Planned obsolescence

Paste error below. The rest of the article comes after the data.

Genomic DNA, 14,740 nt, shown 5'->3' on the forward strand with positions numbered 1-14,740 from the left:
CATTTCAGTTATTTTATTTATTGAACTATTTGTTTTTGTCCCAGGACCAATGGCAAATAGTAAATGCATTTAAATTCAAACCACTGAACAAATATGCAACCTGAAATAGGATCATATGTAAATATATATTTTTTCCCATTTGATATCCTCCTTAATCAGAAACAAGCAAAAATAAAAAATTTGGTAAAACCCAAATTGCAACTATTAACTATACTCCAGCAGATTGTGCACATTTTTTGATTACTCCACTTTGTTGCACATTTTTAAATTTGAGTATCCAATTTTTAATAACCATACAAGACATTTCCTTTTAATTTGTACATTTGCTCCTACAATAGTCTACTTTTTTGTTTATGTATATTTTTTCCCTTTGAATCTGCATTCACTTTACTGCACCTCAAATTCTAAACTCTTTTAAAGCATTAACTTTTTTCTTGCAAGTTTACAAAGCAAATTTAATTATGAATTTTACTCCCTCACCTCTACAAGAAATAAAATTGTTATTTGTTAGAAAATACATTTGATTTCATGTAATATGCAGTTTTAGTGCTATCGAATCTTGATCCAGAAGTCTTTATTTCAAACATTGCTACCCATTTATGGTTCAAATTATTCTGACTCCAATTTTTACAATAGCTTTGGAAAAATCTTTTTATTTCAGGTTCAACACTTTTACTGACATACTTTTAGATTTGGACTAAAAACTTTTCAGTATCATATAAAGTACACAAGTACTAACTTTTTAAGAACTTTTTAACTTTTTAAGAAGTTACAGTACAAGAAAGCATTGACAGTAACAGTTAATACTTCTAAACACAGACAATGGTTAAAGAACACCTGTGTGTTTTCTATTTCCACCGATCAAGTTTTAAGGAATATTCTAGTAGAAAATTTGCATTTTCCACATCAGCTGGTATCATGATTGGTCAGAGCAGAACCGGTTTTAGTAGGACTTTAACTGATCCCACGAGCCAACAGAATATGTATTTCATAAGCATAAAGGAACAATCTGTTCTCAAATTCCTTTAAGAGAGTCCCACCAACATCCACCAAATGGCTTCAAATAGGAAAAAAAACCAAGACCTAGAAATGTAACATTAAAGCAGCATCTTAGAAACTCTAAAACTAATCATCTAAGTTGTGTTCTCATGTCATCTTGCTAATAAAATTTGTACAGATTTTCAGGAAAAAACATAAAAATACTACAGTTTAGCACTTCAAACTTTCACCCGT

SHOTLIST SOURCE: AFP VIDEOGRAPHICS IMAGES: 01:53 -Image of a washing machine working normally.-The washing machine breaks down, crack appears and the front section falls off.- Pan across a desk showing a photo of the man who invented the process, then an image of a 1930s telephone.- Pan down to black and white notes on a desk showing a drawing of now planned obsolescence works.- Drawings are animated, and coloured showing washing machines manufactured before being thrown away.- Production line. Animated image of boxes leaving a factory.- Image of washing machines being thrown away one by one- Trucks with dollar signs leave the factory.- Image of a building with the word 'store' on it.- Washing machines on the production line.- man sits at his desk, unsuccessfully tries to introduce a disc.- Low shot and side shot of the manoeuvre.- Shot from below showing the computer screen, flickering and going out, user in despair.- Split screen, Man manipulating a smartphone, smartpnone interface.- Smartphone breaks down.- Track across piles of old and abandoned smartphones.- Backtrack shot showing a pile of redundant phones.- Cut to a robot implanting smartphone screens on a production line.- Planisphere. - Pan across a landscape wasteland of old broken machines.- Bulldozer piles up old abandonesd machines, pan across an industrial landscape.- Return to image of a working washing machine, magnifying glass passes across it.- Zoom in to Made in France label. SCRIPT EN Planned obsolescence is not a new concept. The phrase was coined in the United States in 1932, in the midst of an economic crisis. Property developer Bernard London imagined a legally imposed obsolescence on consumer goods in order to stimulate industry and growth.Planned obsolescence is a strategy by manufacturers of household appliances, computers and electronics to limit the life span of their products, or make repairs impossible, so that consumers are encouraged to replace items frequently. There is also talk of software obsolescence, whereby a computer becomes unusable because it is no longer compatible with new software. Aesthetic obsolescence is where consumers change their smartphone for example, because an improved version appears on the market. 7 billion smartphones have been sold worldwide since 2007, and this hasn’t been without ramifications.In particular, screen manufacturing, which accounts for 80% of the environmental impact, causes depletion of resources (copper, nickel, gold or lithium), damage to biodiversity due to toxic discharges and greenhouse gas emissions.And at the end of its useful life, what should be done with the 44.7 million tonnes of electronic and electrical waste generated around the world in 2016?Only 20% of this waste is recycled, the rest either vanishes into the environment, is stored in landfills, often in Africa, or incinerated.Although it is difficult to prove planned obsolescence as an industrial strategy, France is a world leader, having made it an offence under the law since 2015. SOURCE: UN, ADEME SCRIPT FR L’obsolescence dite « programmée » : un concept loin d’être nouveau.Le terme voit le jour aux Etats-Unis en 1932, en pleine crise économique : le promoteur immobilier Bernard London imagine une obsolescence légalement imposée afin de stimuler l’industrie et la croissance.L’obsolescence programmée est donc la démarche d’un fabriquant de produit électro-ménager, informatique ou électronique limitant volontairement la durée de vie de son produit, ou en rendant la réparation impossible dans le but d’en favoriser la fréquence de remplacement. On parle aussi d’obsolescence logicielle : un ordinateur devient inutilisable car il n’est plus compatible avec les nouveaux logiciels ; Ou d’obsolescence esthétique : je change mon smartphone car une version améliorée apparait sur le marché. 7 milliards de smartphones ont été vendus dans le monde depuis 2007, ce qui n’est pas sans conséquence…. Notamment la fabrication des écrans, responsable à 80% de l’impact environnemental : appauvrissement des ressources (en cuivre, nickel, or ou lithium), atteintes à la biodiversité dues au rejets toxiques et émissions de gaz à effet de serre.En fin de vie, que faire des 44,7 millions de tonnes de déchets électroniques et électriques produits en 2016 à travers le monde ?Seuls 20% de ces déchets sont recyclés, le reste s’évapore dans la nature, est stocké dans des décharges, souvent en en Afrique, ou est incinéré. Même s’il est difficile de prouver l’obsolescence programmée en tant que stratégie industrielle, la France fait figure d’exception dans le monde ; depuis 2015, elle en a fait un délit puni par la loi. SOURCE : ONU, ADEME